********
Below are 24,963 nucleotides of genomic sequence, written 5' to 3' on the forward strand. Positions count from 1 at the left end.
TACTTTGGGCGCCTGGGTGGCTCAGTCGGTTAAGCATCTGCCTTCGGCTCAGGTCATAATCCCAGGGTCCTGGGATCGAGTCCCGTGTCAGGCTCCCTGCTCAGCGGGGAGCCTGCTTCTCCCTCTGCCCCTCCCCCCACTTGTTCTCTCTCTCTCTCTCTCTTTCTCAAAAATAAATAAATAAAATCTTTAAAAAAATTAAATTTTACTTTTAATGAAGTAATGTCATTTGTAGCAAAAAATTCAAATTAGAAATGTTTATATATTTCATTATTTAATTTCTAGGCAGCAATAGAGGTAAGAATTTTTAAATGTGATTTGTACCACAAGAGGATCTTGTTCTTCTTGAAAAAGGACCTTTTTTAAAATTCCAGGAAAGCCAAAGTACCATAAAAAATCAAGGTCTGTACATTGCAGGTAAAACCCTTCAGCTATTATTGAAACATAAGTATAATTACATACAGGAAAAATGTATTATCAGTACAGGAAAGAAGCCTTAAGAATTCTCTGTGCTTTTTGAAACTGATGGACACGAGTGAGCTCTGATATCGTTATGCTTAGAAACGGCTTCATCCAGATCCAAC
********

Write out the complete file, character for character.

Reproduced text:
Below are 24,963 nucleotides of genomic sequence, written 5' to 3' on the forward strand. Positions count from 1 at the left end.
TACTTTGGGCGCCTGGGTGGCTCAGTCGGTTAAGCATCTGCCTTCGGCTCAGGTCATAATCCCAGGGTCCTGGGATCGAGTCCCGTGTCAGGCTCCCTGCTCAGCGGGGAGCCTGCTTCTCCCTCTGCCCCTCCCCCCACTTGTTCTCTCTCTCTCTCTCTCTTTCTCAAAAATAAATAAATAAAATCTTTAAAAAAATTAAATTTTACTTTTAATGAAGTAATGTCATTTGTAGCAAAAAATTCAAATTAGAAATGTTTATATATTTCATTATTTAATTTCTAGGCAGCAATAGAGGTAAGAATTTTTAAATGTGATTTGTACCACAAGAGGATCTTGTTCTTCTTGAAAAAGGACCTTTTTTAAAATTCCAGGAAAGCCAAAGTACCATAAAAAATCAAGGTCTGTACATTGCAGGTAAAACCCTTCAGCTATTATTGAAACATAAGTATAATTACATACAGGAAAAATGTATTATCAGTACAGGAAAGAAGCCTTAAGAATTCTCTGTGCTTTTTGAAACTGATGGACACGAGTGAGCTCTGATATCGTTATGCTTAGAAACGGCTTCATCCAGATCCAAC